An incident in which a Cruise robotaxi made a booboo and "tapped" the back of a Muni bus in the Haight last month has prompted General Motors to do a "recall" — which in the days of internet-connected vehicles just amounted to a software update.
In a filing with the National Highway Traffic Safety Administration, GM says that the Cruise vehicle "inaccurately predicted how the bus would move as it pulled out of a bus stop on March 23." The articulated bus — one of those double-length buses with an accordion middle — allegedly slowed down as it pulled out of the bus stop it had been in, and the autonomous vehicle apparently wasn't familiar with how these things work.
The company said in the filing, "Cruise determined that the collision was caused by an issue related to prediction of the unique movements of articulated vehicles in rare circumstances."
As the Associated Press reports, Cruise has stressed that this was only a "fender bender" and there were no injuries.
They said no similar incidents had occurred at any other time, and that this would not happen again following the software update, which already occurred on March 25.
This little embarassment for Cruise and GM comes just as the company, and competitor Waymo, are preparing to push ahead to apply for broader permits to operate in San Francisco. Currently, Cruise is just offering robotaxi rides via their app between 10 p.m. and 5 a.m., in a certain, quieter swath of the city that includes the western neighborhoods, Pac Heights, part of the Western Addition, and some of Nob Hill.
Waymo is also operating on a limited permit, but its robocars have more freedom to roam the city — but only a select few "testers" have access to the Waymo One app, which is still doing free rides.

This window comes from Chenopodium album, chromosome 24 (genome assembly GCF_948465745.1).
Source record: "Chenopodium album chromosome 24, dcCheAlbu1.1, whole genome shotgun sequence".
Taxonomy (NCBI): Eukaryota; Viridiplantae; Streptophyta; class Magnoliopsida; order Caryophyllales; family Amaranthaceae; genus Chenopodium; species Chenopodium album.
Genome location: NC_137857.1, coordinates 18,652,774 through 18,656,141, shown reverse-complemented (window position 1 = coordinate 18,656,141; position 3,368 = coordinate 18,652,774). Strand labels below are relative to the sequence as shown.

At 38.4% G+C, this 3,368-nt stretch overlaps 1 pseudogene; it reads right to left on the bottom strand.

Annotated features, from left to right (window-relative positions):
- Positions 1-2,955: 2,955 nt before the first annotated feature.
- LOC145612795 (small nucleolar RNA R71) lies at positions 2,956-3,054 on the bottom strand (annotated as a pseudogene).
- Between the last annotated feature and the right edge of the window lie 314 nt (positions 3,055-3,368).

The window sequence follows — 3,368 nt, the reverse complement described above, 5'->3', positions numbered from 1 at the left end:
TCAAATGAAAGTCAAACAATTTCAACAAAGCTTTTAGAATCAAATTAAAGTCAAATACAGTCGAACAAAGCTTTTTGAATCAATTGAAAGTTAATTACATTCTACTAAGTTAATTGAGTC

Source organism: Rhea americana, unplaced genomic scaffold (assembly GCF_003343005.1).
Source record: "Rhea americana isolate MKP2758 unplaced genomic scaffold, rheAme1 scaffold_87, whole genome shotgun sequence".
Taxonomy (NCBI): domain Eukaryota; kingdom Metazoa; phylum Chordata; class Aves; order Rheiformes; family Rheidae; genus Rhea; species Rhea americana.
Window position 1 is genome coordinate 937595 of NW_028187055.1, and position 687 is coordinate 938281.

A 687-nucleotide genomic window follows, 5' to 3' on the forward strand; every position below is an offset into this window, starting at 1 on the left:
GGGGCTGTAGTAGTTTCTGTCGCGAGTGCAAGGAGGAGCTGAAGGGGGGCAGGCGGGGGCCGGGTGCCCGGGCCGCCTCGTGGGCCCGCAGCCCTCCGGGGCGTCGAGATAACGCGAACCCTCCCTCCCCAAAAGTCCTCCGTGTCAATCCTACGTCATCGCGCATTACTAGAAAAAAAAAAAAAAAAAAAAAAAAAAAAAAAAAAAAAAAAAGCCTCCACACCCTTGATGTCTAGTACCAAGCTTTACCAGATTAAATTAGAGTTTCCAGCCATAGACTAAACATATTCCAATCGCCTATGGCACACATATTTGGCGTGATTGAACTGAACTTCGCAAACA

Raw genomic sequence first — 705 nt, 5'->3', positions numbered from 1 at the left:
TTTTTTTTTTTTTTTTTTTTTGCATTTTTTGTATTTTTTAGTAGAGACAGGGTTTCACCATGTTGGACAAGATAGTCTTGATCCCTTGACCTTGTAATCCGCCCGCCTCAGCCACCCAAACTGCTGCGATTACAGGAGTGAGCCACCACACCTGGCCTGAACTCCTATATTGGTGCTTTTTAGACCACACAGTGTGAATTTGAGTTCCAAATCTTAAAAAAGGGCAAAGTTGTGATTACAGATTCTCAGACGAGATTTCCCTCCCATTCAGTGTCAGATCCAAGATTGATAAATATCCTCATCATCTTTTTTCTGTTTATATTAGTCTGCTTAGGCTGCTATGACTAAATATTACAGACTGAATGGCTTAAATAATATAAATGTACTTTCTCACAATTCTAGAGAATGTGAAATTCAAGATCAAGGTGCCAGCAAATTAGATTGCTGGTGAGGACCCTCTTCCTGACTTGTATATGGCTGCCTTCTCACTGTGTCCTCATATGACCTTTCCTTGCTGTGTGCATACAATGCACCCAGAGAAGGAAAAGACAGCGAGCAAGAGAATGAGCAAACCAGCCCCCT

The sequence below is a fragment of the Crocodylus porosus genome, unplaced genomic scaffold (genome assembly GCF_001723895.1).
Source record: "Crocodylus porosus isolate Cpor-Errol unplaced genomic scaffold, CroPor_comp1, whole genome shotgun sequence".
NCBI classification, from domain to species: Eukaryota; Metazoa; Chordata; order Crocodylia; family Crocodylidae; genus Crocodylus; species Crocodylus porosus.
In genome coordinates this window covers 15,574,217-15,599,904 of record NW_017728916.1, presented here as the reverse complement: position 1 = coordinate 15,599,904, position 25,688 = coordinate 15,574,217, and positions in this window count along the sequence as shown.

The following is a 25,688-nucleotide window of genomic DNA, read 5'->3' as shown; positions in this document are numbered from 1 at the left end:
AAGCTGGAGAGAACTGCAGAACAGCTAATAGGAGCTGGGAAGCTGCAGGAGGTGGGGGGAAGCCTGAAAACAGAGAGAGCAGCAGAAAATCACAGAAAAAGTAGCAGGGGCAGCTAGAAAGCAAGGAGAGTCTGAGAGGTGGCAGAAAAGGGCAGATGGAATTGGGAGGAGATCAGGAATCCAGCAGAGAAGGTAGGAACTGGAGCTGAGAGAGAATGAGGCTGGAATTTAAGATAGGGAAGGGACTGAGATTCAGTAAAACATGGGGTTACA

The Muni-bumping incident goes to show that, even after a decade of development and years of testing autonomous vehicle technology on our city's streets, there are still plenty of weird scenarios the cars might not know how to handle.
As the Associated Press reported this week, its reporters had been taken on weird rides past their destination, unable to get a Cruise car to stop. And in one instance, a reporter exited a Cruise car and it then sat motionless in the middle of a busy street for an extended period because one of its doors hadn't fully closed properly.
In January, the San Francisco County Transportation Authority (SFCTA), asked the state to halt any expansion of permits for Cruise and Waymo due to 92 separate incidents of the cars behaving badly and/or jamming up traffic for no reason.
Experts have contended for years now that these cars are likely to do just fine on freeways in pretty predictable situations, but not so much in chaotic city environments.
"The expected things are easy, but it's the unexpected things that humans react to in real time that are a concern," said transportation expert Nico Larco, speaking to the AP. "Best case, it will just causes confusion, havoc, congestion if the cars stop in the middle of the road. But the worst cases could actually be harmful to someone."
Related: San Francisco Could Soon Become a Free-for-All of Self-Driving Taxis